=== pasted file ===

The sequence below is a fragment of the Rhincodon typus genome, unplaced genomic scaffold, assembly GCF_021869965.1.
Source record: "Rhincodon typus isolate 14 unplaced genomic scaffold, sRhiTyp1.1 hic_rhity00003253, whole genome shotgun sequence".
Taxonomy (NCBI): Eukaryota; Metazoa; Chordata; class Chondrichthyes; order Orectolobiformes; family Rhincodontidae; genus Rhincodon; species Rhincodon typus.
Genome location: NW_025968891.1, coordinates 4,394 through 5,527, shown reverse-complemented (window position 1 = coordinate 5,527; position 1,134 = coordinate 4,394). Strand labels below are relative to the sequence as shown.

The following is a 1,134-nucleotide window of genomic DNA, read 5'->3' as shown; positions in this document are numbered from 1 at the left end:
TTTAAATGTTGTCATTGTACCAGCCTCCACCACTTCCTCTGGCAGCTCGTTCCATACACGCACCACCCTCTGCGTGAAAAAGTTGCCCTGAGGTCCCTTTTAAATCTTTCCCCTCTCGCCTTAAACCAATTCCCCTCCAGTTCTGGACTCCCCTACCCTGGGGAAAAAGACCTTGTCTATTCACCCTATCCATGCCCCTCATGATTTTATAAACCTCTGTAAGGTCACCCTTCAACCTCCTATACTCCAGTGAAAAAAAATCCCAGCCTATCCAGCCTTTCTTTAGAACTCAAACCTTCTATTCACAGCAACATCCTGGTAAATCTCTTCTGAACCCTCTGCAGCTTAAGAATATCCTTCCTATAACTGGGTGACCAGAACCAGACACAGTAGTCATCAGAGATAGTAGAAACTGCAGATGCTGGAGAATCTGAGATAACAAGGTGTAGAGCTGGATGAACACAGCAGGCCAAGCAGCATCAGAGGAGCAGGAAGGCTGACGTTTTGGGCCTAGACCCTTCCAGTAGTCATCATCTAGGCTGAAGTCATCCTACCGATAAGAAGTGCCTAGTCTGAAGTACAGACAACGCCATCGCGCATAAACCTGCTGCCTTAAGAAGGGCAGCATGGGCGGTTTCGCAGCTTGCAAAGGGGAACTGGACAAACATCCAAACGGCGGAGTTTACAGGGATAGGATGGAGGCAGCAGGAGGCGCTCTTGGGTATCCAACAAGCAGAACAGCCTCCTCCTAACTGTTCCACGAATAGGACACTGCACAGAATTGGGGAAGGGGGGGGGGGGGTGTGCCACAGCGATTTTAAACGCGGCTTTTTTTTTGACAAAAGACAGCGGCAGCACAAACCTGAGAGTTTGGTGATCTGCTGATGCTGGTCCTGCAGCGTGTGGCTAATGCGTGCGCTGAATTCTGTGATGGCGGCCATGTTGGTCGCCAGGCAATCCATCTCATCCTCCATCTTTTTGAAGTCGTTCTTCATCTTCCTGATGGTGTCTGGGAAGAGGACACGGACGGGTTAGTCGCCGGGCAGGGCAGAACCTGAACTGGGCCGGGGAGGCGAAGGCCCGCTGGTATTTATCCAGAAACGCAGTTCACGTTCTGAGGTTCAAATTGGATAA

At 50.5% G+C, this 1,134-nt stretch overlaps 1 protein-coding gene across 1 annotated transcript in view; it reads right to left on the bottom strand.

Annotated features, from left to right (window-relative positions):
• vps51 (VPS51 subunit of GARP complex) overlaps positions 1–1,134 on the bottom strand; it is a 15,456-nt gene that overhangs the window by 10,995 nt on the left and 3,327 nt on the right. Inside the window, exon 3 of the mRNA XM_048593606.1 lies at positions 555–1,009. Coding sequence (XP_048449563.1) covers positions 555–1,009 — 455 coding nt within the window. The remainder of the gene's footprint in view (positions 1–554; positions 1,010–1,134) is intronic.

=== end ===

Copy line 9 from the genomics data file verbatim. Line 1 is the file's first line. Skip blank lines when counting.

• vps51 (VPS51 subunit of GARP complex) overlaps positions 1–1,134 on the bottom strand; it is a 15,456-nt gene that overhangs the window by 10,995 nt on the left and 3,327 nt on the right. Inside the window, exon 3 of the mRNA XM_048593606.1 lies at positions 555–1,009. Coding sequence (XP_048449563.1) covers positions 555–1,009 — 455 coding nt within the window. The remainder of the gene's footprint in view (positions 1–554; positions 1,010–1,134) is intronic.